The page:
— Webinar Series # 4: Quantitative Leap How Math Policies Can Support Transitions To and Through College

October 11th 2016 - News Release

2016-10-11_0840

Quantitative Leap: Webinar 4
Webinar 4 – Seizing Twelfth Grade to Improve Math Readiness: Senior-Year Transition Courses
October 27, 11:00am – 12:15pm Pacific (2pm – 3:15pm Eastern)

 

Faced with high proportions of students needing remedial math courses in college, education systems across the country are prioritizing the goal of improving college readiness. Approaches include both strengthening K12 instruction and improving alignment with postsecondary expectations. One relatively new strategy that combines these approaches and links postsecondary institutions and K12 school is the design of senior-year transition courses. These courses aim to ensure students are ready for the demands of college-level math courses. Join us to hear from researchers and practitioners about efforts to implement transition courses and their success to date.

 

For more information, and to register click here.

 

Featuring:
Neal Finkelstein, Senior Research Scientist, WestEd
Angela Boatman, Assistant Professor of Public Policy and Higher Education, Vanderbilt University
Elisabeth Barnett, Senior Research Associate, Community College Research Center, Teachers College, Columbia University
Pitt Turner, Mathematics Professor, Sierra College

 

Host:
Pamela Burdman, Education Policy Analyst, Opportunity Institute Fellow

 

If you missed the previous webinars in the Quantitative Leap! series, you can find them here:
Webinar 1 on state-level efforts to transform postsecondary mathematics
Webinar 2 on new placement policies designed to address the limitations of commonly-used placement test
Webinar 3 on the links between high school math course-taking and college readiness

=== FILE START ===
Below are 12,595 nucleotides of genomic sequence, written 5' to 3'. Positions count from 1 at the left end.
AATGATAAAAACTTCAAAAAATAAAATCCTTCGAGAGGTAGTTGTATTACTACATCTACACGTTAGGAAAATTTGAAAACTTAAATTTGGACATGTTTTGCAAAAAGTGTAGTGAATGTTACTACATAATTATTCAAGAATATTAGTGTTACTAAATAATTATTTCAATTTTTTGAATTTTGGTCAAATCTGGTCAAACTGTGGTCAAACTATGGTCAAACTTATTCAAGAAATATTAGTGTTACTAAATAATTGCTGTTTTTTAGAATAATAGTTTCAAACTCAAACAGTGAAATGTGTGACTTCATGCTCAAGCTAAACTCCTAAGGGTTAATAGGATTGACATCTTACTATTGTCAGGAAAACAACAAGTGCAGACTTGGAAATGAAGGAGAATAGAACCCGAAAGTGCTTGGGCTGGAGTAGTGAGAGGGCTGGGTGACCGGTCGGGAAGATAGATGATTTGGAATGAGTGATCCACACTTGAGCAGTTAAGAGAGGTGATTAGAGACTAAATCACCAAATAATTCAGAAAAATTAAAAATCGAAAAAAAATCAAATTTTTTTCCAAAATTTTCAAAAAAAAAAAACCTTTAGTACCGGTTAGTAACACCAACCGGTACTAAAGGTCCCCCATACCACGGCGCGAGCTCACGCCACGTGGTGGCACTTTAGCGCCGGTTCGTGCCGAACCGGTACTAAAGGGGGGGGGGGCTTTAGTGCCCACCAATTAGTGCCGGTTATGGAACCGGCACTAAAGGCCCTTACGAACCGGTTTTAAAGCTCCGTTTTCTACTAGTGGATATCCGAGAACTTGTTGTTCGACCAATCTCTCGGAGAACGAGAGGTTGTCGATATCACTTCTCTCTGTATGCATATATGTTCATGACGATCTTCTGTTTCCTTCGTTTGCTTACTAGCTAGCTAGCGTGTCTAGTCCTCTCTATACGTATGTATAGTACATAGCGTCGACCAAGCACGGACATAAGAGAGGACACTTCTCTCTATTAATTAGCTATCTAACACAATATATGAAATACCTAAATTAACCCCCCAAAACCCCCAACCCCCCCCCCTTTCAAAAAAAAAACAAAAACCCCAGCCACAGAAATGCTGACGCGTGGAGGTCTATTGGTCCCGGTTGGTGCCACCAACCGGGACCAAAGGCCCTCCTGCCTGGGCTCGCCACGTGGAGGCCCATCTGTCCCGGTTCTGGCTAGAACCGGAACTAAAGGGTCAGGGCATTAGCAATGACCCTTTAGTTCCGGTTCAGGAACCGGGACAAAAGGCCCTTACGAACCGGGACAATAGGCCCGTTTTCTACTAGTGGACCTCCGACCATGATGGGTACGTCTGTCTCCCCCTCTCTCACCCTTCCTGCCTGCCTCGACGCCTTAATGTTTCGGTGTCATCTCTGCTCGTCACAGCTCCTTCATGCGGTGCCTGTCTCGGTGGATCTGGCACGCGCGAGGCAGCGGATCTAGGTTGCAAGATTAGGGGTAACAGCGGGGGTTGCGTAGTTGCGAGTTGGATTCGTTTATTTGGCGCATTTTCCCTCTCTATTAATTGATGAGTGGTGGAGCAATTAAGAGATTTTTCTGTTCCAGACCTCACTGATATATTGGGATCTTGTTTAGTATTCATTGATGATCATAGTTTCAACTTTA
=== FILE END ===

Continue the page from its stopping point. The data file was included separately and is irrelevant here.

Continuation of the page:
The Quantitative Leap! Series is an outgrowth of the Quantitative Leap policy brief by Pamela Burdman recommending three strategies for ensuring that math policies support college success: (1) ensure that quantitative reasoning requirements are evidence-based and reasonably consistent across educational systems, (2) rely on evidence to ensure validity and efficacy of placement tests and measures, and (3) improve quality, availability, and variety of high school courses that prepare students to be college ready in math. The brief and webinar were supported by LearningWorks and the Opportunity Institute with funding from the Irvine Foundation, College Futures Foundation, and the California Education Policy Fund.

The Opportunity Institute is a non-profit organization that promotes social mobility and equity by improving outcomes from early childhood through early career. We focus on education and the related social policies that make true educational opportunity possible.
LearningWorks is an Oakland-based partnership that aims to strengthen student achievement in community colleges by facilitating, disseminating, and funding practitioner-informed recommendations for changes at the system and classroom levels, as well as infusing these strategies with statewide and national insights.

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